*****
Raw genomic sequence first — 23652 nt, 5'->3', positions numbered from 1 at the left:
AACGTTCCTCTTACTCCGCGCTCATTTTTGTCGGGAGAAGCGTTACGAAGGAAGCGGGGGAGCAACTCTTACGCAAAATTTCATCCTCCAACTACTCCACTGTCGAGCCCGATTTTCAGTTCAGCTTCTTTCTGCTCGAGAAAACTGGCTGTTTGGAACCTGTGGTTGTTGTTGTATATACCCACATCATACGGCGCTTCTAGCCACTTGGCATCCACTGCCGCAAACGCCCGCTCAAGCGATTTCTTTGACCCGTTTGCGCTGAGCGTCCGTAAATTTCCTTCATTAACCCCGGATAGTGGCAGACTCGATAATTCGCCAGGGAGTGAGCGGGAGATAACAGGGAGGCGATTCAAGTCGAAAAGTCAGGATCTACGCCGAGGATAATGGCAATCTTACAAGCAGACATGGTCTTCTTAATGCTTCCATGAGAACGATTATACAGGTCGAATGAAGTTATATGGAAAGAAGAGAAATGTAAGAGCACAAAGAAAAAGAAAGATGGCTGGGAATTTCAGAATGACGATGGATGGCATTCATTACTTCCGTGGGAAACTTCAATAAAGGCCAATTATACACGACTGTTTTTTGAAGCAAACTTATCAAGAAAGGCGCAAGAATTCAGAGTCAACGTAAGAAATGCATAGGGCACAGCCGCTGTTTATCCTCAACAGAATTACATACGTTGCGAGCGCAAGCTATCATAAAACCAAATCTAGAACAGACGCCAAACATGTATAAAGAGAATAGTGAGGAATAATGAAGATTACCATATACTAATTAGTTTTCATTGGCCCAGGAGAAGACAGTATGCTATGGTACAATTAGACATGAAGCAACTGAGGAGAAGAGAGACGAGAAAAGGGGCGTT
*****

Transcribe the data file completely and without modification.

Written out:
Raw genomic sequence first — 23652 nt, 5'->3', positions numbered from 1 at the left:
AACGTTCCTCTTACTCCGCGCTCATTTTTGTCGGGAGAAGCGTTACGAAGGAAGCGGGGGAGCAACTCTTACGCAAAATTTCATCCTCCAACTACTCCACTGTCGAGCCCGATTTTCAGTTCAGCTTCTTTCTGCTCGAGAAAACTGGCTGTTTGGAACCTGTGGTTGTTGTTGTATATACCCACATCATACGGCGCTTCTAGCCACTTGGCATCCACTGCCGCAAACGCCCGCTCAAGCGATTTCTTTGACCCGTTTGCGCTGAGCGTCCGTAAATTTCCTTCATTAACCCCGGATAGTGGCAGACTCGATAATTCGCCAGGGAGTGAGCGGGAGATAACAGGGAGGCGATTCAAGTCGAAAAGTCAGGATCTACGCCGAGGATAATGGCAATCTTACAAGCAGACATGGTCTTCTTAATGCTTCCATGAGAACGATTATACAGGTCGAATGAAGTTATATGGAAAGAAGAGAAATGTAAGAGCACAAAGAAAAAGAAAGATGGCTGGGAATTTCAGAATGACGATGGATGGCATTCATTACTTCCGTGGGAAACTTCAATAAAGGCCAATTATACACGACTGTTTTTTGAAGCAAACTTATCAAGAAAGGCGCAAGAATTCAGAGTCAACGTAAGAAATGCATAGGGCACAGCCGCTGTTTATCCTCAACAGAATTACATACGTTGCGAGCGCAAGCTATCATAAAACCAAATCTAGAACAGACGCCAAACATGTATAAAGAGAATAGTGAGGAATAATGAAGATTACCATATACTAATTAGTTTTCATTGGCCCAGGAGAAGACAGTATGCTATGGTACAATTAGACATGAAGCAACTGAGGAGAAGAGAGACGAGAAAAGGGGCGTT